One of my more unpleasant experiences with student dishonesty began when I had given a content test on Dickens’ Great Expectations. It was always my practice either not to count the test or give a makeup assignment if an absentee had a legitimate reason for missing a test. One such student told me that he had had a doctor’s appointment, and I simply asked him for a note from home to confirm that. When the note was not forthcoming and I pressed him on it, the student told me how deeply hurt he was that I wouldn’t simply accept his word. Never one to be swayed by such histrionics, I told him to get over his distress and produce the note.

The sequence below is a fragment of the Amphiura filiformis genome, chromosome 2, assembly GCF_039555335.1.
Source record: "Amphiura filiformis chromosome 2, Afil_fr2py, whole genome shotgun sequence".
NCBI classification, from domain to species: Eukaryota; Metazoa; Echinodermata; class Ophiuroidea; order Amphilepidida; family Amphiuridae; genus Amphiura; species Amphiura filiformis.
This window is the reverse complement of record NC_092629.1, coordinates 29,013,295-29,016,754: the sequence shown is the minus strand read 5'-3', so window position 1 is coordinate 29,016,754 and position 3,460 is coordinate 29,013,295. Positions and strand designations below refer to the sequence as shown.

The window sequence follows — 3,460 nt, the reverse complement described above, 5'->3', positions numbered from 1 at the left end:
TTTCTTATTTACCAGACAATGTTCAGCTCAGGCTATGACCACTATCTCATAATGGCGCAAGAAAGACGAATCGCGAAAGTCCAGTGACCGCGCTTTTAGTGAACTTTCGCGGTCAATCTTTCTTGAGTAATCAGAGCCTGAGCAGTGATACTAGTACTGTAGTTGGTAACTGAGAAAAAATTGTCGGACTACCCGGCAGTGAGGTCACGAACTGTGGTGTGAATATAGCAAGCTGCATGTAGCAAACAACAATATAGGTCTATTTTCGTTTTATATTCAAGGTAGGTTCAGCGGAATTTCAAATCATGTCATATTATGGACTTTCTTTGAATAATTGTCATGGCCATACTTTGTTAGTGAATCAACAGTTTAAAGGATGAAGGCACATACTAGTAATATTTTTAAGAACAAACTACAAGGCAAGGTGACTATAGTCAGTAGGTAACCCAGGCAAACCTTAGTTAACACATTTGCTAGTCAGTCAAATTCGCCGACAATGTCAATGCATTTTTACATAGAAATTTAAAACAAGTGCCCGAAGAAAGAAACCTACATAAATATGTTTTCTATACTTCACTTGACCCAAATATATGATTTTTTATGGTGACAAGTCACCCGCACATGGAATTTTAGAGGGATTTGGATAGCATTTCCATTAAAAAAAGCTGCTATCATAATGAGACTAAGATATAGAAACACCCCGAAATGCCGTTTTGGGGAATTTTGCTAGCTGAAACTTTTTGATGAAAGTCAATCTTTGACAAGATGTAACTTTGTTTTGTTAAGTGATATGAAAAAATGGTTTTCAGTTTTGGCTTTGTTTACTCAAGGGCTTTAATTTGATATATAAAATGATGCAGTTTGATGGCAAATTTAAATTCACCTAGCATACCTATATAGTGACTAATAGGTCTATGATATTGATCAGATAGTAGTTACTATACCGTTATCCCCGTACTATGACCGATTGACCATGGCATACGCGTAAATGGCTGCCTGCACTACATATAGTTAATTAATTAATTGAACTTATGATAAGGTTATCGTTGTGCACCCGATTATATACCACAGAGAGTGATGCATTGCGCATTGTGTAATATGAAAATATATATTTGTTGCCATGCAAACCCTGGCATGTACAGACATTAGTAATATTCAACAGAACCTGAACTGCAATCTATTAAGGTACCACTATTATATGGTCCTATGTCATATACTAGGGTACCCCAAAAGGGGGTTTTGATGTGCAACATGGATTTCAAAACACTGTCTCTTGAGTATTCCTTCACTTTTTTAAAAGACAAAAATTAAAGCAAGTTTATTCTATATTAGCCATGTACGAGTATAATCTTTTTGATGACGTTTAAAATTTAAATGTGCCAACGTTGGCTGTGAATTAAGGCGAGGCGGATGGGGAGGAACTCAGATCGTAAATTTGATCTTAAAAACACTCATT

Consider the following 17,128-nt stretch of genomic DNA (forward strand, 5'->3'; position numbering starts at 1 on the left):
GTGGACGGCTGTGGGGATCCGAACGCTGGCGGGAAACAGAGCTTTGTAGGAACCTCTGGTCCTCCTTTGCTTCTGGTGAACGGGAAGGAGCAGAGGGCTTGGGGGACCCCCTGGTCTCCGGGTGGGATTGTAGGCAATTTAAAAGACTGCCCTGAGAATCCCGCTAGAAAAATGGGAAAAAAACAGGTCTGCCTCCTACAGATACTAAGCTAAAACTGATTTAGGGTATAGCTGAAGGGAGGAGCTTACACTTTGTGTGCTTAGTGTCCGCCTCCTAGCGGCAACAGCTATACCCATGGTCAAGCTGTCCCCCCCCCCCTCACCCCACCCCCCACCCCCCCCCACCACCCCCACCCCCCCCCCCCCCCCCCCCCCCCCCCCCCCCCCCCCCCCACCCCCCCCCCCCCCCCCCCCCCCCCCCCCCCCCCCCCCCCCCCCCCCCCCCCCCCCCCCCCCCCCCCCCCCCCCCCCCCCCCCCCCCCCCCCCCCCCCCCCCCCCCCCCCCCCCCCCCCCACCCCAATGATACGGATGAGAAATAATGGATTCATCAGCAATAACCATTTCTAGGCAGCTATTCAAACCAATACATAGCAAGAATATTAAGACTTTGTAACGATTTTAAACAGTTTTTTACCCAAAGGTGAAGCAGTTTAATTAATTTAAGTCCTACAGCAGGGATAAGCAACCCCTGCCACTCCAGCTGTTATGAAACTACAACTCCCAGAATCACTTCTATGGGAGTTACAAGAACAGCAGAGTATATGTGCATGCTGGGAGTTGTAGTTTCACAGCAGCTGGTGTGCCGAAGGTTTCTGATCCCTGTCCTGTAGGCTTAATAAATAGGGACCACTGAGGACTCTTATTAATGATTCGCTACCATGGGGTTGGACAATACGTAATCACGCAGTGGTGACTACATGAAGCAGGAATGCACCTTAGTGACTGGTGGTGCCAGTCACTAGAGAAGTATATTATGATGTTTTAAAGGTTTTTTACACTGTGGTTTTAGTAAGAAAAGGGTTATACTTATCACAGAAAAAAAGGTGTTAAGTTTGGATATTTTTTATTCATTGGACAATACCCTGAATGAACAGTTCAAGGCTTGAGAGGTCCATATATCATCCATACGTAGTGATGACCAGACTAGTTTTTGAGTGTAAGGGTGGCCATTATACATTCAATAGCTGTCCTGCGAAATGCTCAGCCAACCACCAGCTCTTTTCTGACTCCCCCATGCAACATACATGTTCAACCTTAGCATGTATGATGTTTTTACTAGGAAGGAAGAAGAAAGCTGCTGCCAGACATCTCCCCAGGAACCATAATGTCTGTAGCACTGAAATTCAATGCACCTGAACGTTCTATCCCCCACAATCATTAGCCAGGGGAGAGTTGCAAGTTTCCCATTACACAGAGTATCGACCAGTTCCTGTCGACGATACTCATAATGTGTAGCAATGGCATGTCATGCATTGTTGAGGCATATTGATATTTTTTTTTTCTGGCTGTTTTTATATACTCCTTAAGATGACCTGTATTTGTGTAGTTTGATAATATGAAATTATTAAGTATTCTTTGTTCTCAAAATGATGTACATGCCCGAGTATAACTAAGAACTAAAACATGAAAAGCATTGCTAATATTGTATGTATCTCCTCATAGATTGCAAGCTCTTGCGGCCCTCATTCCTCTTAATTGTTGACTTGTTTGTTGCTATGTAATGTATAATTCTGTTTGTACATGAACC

Later, I called his mother to verify the reason for his absence. She asked me to ‘simply accept that ________ was absent for the test.” This non-sequitor really was of no help in my quest for the truth, so I asked her again if her son had had a doctor’s appointment during the test. Rather than replying, it was at this point she suggested that I had some kind of personality conflict with her son, and that he and I should try to resolve our differences. I assured her that such was not the case, and, as I recall, our conversation ended shortly thereafter.
What transpired shortly after really should not have surprised me at all. That will be the subject of my next post.